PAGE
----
In this work an Unsupervised Neural Computing Model formed by two neural networks is presented: a Self-Organizing Map (SOM) Network and a Hopfield Recurrent Neural Network (HRNN). The first network extracts the endmembers found in the image, analyzing each pixel, and the second network gets the endmember abundances for each pixel in the image. One of the application fields of the proposed methodology is the water quality analysis. In order to study the behaviour of the proposed model, simulation methods have been used to generate hyperspectral signatures from the water spectra obtained in the laboratory. Such data are used for the training and testing of the network. The first sub-network extracts, from the datasets, the endmembers that are used as training patterns in the second one, that provides the matching abundances. The results obtained here will be applied to the treatment of the hyperspectral image Cáceres ES-4, got by the sensors DAIS and ROSIS, from Guadiloba reservoir.
Interference- and noise-adjusted principal component analysis for hyperspectral image compression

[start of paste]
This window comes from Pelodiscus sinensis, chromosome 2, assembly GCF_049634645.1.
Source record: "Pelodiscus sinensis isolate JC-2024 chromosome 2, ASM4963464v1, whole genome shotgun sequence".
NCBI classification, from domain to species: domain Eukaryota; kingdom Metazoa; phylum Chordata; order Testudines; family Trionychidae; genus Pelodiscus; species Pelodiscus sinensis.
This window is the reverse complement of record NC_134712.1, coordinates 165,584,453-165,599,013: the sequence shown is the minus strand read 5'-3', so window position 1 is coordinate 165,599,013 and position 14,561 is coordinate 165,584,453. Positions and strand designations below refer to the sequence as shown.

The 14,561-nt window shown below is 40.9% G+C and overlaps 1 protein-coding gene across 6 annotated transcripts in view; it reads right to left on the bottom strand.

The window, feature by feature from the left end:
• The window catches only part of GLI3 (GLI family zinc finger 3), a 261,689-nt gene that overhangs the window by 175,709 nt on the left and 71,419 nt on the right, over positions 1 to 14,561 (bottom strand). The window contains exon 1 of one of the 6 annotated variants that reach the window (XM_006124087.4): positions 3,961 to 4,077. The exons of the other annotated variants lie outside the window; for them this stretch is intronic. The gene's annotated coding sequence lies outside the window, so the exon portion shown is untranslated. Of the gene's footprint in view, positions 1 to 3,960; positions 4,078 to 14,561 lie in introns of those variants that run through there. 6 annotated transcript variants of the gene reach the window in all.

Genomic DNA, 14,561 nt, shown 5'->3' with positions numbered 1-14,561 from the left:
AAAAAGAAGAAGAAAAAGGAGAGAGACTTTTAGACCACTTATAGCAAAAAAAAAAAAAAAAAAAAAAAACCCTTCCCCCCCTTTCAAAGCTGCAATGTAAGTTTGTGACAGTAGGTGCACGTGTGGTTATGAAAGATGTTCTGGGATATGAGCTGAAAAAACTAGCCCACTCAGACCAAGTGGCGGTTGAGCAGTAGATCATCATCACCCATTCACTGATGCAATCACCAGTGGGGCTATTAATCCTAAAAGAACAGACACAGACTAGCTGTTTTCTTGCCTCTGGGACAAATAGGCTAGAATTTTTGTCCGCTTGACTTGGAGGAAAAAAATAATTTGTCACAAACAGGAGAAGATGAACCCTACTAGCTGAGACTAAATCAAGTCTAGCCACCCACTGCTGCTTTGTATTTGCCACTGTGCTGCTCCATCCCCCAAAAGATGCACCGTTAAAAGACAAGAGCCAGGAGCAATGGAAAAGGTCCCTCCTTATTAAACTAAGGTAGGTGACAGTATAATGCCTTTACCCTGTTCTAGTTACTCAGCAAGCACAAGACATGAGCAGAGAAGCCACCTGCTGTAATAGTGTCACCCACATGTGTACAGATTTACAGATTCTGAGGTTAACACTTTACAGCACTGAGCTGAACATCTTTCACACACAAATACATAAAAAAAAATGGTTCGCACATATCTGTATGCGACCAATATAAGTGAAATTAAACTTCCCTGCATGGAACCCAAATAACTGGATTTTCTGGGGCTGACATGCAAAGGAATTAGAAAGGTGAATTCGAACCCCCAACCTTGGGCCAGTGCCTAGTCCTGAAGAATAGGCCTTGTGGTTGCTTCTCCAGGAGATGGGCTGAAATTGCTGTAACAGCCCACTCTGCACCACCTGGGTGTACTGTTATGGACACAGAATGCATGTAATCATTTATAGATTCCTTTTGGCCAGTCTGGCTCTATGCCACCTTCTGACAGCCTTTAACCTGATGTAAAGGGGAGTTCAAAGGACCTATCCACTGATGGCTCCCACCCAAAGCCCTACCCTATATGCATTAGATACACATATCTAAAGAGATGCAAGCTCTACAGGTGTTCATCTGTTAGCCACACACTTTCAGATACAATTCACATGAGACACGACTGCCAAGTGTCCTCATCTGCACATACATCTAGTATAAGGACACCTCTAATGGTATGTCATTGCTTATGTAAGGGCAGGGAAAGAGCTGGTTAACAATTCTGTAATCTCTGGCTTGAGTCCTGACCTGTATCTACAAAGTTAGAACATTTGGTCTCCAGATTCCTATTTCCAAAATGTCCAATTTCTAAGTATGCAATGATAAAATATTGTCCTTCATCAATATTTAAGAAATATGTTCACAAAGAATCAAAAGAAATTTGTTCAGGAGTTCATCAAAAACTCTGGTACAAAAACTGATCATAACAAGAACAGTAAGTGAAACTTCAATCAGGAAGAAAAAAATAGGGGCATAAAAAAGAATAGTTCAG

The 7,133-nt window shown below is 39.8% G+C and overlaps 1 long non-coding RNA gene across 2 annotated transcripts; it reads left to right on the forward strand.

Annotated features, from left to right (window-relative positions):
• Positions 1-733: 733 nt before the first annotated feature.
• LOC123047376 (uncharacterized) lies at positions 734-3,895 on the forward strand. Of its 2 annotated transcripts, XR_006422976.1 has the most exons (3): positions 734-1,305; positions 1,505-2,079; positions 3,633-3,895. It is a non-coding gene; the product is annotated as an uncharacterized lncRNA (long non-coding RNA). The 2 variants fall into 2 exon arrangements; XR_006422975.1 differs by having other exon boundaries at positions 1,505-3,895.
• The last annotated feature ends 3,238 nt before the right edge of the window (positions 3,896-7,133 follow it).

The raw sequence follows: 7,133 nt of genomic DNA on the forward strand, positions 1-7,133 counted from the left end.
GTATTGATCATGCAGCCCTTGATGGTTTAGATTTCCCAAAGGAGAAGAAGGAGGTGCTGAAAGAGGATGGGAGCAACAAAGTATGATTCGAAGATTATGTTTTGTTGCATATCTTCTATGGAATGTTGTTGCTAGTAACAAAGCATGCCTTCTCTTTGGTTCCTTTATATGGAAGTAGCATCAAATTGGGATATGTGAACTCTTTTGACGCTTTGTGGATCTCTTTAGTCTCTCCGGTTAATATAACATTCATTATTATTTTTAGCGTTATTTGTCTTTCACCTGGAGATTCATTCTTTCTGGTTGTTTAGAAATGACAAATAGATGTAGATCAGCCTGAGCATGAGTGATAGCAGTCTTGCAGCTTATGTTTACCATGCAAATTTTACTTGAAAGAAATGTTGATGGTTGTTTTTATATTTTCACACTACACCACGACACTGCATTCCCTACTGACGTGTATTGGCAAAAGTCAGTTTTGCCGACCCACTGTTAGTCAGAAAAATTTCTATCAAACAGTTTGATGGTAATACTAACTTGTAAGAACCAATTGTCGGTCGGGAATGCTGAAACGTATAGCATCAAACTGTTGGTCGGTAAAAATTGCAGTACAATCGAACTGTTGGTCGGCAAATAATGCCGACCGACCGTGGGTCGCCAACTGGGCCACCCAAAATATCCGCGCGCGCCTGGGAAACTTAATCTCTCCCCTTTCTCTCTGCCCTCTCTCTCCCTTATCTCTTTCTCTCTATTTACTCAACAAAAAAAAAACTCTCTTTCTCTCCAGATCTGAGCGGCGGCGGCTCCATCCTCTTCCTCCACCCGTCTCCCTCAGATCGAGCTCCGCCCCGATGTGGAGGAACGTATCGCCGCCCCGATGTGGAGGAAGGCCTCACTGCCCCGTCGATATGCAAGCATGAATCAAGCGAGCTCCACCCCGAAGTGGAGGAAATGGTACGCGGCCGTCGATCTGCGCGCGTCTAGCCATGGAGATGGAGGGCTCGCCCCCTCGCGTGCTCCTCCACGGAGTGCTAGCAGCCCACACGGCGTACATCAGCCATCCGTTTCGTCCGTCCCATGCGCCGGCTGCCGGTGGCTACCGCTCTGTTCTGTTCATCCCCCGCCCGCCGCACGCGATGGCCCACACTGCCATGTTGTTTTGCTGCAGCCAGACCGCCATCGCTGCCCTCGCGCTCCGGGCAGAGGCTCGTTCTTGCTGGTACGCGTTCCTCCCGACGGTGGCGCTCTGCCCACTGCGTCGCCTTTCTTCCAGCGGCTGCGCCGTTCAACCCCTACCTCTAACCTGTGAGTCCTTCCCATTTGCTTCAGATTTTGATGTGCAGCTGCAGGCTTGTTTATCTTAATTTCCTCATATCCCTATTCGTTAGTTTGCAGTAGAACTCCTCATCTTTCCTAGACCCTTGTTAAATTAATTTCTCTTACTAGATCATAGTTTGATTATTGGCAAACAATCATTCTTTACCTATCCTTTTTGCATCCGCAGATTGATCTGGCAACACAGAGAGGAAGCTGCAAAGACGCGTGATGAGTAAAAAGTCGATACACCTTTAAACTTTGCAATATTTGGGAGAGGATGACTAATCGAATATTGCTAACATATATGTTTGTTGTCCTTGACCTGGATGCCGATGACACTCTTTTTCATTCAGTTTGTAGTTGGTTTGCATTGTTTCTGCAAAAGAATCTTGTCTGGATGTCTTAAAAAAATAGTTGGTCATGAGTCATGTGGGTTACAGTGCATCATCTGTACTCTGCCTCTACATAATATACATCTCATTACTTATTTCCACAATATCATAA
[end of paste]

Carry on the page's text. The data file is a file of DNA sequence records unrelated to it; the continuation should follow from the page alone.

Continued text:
Hyperspectral images have high spectral resolution that enables accurate object classification. But its vast data volume brings about problems in data transmission and data storage. How to reduce the data volume while keeping the important information for the following data analysis is a challenging task. Principal Components Analysis (PCA) is a typical method for data compression, which re-arranges image information into the first several principal component images in terms of variance. But we know variance is not a good criterion to rank images. Instead, signal-to-noise ratio (SNR) is a more reasonable criterion, and the resulting PCA is called noise adjusted PCA (NAPCA). We also know that interference is a very serious problem in hyperspectral images, and have proposed signal-to-interference-plus-noise (SINR) as a ranking criterion. The resulting PCA is referred to as interference and noise adjusted PCA (INAPCA). In this paper, we will investigate the NAPCA and INAPCA to hyperspectral image compression. The focus is the analysis of their impacts on the following data exploitation (such as detection and classification). It is expected that using NAPCA and INAPCA higher detection and classification rates can be achieved with a comparable or higher compression ratio, compared to PCA-based compression.